Meltzer said he was impressed by the Red Cell team's ingenuity and seriousness. "If I can help the government on terrorism," he said, "that's better than being on the bestseller list."
Full story: http://www.washingtonpost.com/wp-dyn/articles/A50534-2004Jun17.html
By Thomas B. Hunter
In early 1984, U.S. Navy Cdr. Richard Marcinko, former commander of the Navy's elite counterterrorist unit SEAL Team SIX, was summoned to the office of Vice Admiral James A. "Ace" Lyons, Jr., then-Deputy Chief of Naval Operations. During the course of the meeting, Admiral Lyons conveyed to the commander his concerns over the vulnerability of U.S. military bases to terrorist attack. Marcinko was then directed to draft a proposal for a new unit, specifically tasked with testing the security of U.S. Navy bases.
This would not be the only mission of this new team. In fact, testing of Naval; security was primarily a cover for the unit's primary function - covert counterterrorist missions conducted around the world. In this way, a portion of the unit would deploy overtly to a given Naval base to carry out its security mandate, while a small element would covertly infiltrate a foreign nation to carry out whatever counterterrorist activity was required. This "activity" as to be very much in line with the practice of aggressive neutralization of known terrorists carried out on a regular basis by nations such as Israel and Great Britain. ...
In a short time, Marcinko chose the name "Red Cell" for this new unit (formally designated OP-06D) and set about selecting personnel. According to his non-fiction book Rogue Warrior: "There were fourteen plank owners in the unit, three officers and eleven enlisted men - one platoon, two boat crews, seven pairs of swim buddies. It was a classic SEAL design." (RW, p. 293) Thirteen of the fourteen SEALs were from Marcinko's former command, SEAL Team SIX. The only non-SEAL accepted into the unit was Steve Hartman, a former member of the USMC's Force Reconnaissance teams.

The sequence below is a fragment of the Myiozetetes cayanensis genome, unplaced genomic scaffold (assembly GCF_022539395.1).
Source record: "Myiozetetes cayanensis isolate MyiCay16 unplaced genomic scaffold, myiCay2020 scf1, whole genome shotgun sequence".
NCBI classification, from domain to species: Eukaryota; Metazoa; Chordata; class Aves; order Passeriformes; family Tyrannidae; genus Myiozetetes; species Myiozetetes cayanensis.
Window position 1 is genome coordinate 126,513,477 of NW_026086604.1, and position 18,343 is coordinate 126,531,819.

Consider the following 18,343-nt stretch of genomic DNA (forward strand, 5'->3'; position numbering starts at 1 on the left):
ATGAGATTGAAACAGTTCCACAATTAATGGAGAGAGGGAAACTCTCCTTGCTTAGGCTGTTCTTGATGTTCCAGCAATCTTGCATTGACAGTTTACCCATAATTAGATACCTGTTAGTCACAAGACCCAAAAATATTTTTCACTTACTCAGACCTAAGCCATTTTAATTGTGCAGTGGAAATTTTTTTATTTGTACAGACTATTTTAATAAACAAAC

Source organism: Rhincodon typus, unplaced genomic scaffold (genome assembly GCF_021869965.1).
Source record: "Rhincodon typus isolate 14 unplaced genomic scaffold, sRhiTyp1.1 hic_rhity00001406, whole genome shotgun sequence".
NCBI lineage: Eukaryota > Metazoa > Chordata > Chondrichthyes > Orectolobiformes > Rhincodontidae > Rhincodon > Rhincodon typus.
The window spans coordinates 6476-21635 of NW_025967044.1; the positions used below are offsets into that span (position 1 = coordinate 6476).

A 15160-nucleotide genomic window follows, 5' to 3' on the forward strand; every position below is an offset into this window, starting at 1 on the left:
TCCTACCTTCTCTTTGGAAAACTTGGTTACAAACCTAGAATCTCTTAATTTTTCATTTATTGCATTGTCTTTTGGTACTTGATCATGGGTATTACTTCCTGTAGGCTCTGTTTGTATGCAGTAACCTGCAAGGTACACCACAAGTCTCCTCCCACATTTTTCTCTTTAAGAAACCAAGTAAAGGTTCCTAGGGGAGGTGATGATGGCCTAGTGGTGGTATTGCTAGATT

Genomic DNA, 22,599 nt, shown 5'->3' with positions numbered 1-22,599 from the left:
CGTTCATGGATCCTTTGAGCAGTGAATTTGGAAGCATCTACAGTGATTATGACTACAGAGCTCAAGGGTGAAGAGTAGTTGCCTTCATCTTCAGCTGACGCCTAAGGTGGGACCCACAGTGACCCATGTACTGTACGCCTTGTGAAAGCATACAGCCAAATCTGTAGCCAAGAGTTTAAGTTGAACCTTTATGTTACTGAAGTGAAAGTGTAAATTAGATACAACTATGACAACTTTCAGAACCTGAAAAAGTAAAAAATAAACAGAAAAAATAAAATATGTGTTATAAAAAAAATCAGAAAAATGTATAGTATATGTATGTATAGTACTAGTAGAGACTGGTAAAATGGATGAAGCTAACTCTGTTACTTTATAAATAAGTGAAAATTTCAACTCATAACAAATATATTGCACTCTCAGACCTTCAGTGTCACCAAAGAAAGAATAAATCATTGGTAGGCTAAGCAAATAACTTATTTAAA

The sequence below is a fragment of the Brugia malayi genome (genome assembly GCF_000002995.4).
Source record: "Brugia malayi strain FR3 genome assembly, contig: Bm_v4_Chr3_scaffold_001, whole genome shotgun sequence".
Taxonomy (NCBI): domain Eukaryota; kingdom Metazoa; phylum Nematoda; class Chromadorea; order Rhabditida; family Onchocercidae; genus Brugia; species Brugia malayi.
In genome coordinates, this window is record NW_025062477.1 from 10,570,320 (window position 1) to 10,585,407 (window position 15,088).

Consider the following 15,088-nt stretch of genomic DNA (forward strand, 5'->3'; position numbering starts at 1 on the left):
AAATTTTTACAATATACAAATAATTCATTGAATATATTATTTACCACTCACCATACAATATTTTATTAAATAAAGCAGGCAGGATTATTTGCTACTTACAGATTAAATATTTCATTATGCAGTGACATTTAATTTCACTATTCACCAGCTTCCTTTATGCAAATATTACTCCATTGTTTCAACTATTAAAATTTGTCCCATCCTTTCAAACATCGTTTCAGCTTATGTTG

The purpose of the original Red Cell was to test US counter-terrorist defenses with mock terrorist incursions - interesting in light of the current Red Cell's function - concocting possible terrorist scenarios, also to test US counter-terrorist defenses.
Re Red Cell I founder Richard Marcinko:
" ... Marcinko was named commanding officer and founder of a second counter-terrorism unit, Red Cell. Commanding Red Cell, Marcinko was directed to use his team to test the Navy's anti-terrorist capabilities. As a result he was able to infiltrate seemingly impenetrable, highly-secured bases, nuclear submarines, ships and other purported "secure areas", including the U.S. Presidential plane Air Force One. In doing so he reportedly embarrassed several superior officers, whom he accuses of involvement in his subsequent conviction for misappropriation of funds and resources under his command. ... "
Today, Marcinko, like his Red Cell successor Brad Meltzer, is a media celebrity. He his own "conservative" talk radio show:
" ... Marcinko is a partner in a private security consulting firm whose clients have included the Detroit Metropolitan Airport, the White House Fellows and the U.S. Army War College. Richard Marcinko is a renowned motivational and team-building speaker who counts among his clients; General Motors, AT&T, Domino's Pizza, Motorola, BellSouth, and several other Fortune 500 companies. His company provides quarterly SWAT training for federal and law enforcement personnel nationwide. Through Eastern Michigan University, Marcinko also provides graduate-level presentations on topics such as terrorism, security and the adaptation of modern technology. Marcinko frequently guests on live radio and appears on television where he provides expertise on matters of foreign policy, special operations and terrorism. He has been part of a politically conservative talk radio show called America on Watch [subtitled: "with Dick Marcinko"]. ... "
Marcinko also ...
... served as a consultant on FOX's television series 24.